Francesco Maria Veracini (1690-1768)
XII Sonatas for solo violin and bass Op. I (Sonatas I-VI)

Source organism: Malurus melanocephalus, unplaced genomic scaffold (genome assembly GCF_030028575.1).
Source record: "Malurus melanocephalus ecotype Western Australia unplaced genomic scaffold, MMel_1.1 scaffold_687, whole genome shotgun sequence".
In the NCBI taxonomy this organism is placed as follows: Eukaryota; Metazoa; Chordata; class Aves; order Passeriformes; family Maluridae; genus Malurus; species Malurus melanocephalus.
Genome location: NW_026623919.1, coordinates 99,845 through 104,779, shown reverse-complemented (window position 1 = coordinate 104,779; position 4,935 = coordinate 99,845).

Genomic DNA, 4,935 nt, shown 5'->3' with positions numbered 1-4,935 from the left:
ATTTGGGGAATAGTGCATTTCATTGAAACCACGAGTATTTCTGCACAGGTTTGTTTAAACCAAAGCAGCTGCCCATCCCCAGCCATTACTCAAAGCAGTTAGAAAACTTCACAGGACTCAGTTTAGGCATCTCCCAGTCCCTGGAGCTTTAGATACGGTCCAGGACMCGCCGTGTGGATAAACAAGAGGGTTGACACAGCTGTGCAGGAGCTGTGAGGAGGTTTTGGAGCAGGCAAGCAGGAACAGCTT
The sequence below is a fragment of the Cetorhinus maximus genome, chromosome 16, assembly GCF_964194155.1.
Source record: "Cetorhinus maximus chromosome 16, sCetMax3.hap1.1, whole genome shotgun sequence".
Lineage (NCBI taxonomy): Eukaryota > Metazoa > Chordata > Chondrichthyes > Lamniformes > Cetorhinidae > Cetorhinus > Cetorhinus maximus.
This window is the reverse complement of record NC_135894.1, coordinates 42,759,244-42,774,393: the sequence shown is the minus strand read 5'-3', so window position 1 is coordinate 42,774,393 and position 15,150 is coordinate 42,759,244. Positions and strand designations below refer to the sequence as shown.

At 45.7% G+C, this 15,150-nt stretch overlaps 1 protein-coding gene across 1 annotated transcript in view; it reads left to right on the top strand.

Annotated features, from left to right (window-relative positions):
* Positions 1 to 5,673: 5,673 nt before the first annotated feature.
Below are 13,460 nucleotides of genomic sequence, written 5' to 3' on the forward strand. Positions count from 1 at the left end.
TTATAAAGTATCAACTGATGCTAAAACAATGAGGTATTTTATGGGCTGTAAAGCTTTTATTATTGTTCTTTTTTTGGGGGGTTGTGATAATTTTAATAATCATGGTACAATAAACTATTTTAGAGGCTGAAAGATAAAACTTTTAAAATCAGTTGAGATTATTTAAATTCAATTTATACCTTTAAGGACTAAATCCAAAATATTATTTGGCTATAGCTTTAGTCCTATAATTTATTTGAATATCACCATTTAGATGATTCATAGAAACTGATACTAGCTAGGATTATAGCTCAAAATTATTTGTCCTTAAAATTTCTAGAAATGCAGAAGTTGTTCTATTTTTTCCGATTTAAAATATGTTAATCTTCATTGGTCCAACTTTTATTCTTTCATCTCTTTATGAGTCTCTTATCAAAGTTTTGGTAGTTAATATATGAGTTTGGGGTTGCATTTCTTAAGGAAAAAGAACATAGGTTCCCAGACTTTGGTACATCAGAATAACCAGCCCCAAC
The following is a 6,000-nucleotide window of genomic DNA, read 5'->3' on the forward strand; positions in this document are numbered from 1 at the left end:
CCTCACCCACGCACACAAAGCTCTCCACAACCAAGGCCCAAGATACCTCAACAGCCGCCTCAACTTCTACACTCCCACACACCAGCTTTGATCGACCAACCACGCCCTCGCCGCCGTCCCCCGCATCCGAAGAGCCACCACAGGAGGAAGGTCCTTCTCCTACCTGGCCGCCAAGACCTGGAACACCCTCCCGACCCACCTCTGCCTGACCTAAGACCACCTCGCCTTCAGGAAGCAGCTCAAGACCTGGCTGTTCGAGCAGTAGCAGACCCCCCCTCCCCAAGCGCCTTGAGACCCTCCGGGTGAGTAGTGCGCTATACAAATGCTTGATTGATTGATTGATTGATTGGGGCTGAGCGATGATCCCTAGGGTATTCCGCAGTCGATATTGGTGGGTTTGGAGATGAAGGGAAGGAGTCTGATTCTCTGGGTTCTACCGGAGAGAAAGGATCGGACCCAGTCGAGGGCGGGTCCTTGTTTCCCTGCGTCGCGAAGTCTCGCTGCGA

Eighteenth-century historians idealized the Italian violin-playing tradition as championed by the contrasting figures of Francesco Maria Veracini and Giuseppe Tartini, and in many cases underscored the differences between them. This point of view was efficaciously summed up by Charles Burney, who claimed that it was almost “impossible for any two men to be more dissimilar in disposition: [ . . . ] Tartini was so humble and timid, that he was never happy but in obscurity; while Veracini was so foolishly vain-glorious as frequently to boast that there was but one God, and one Veracini. ” The profoundly different dispositions of the two musicians also extended to their musical production: indeed, the output of the composer from Pirano (Tartini) is vast, in comparison to the reduced dimensions of his Florentine counterpart (at least in terms of eighteenth-century standards). Nonetheless, it must be said that the relatively limited quantity of Veracini’s works is accompanied by their exceedingly high quality. They are the result of a genial fusion between a rich and extremely variegated melodic sense and a mastery and forward-looking technique which in many cases fully exploits the technical and expressive resources of the violin. Veracini’s Sonate for solo violin (or flute) and bass, op. 1, were published in 1721 in Dresden, and were dedicated to Friedrich August who, despite the contrary opinion of his father, the Prince Elector of Dresden, had hired the Italian as a composer of chamber music.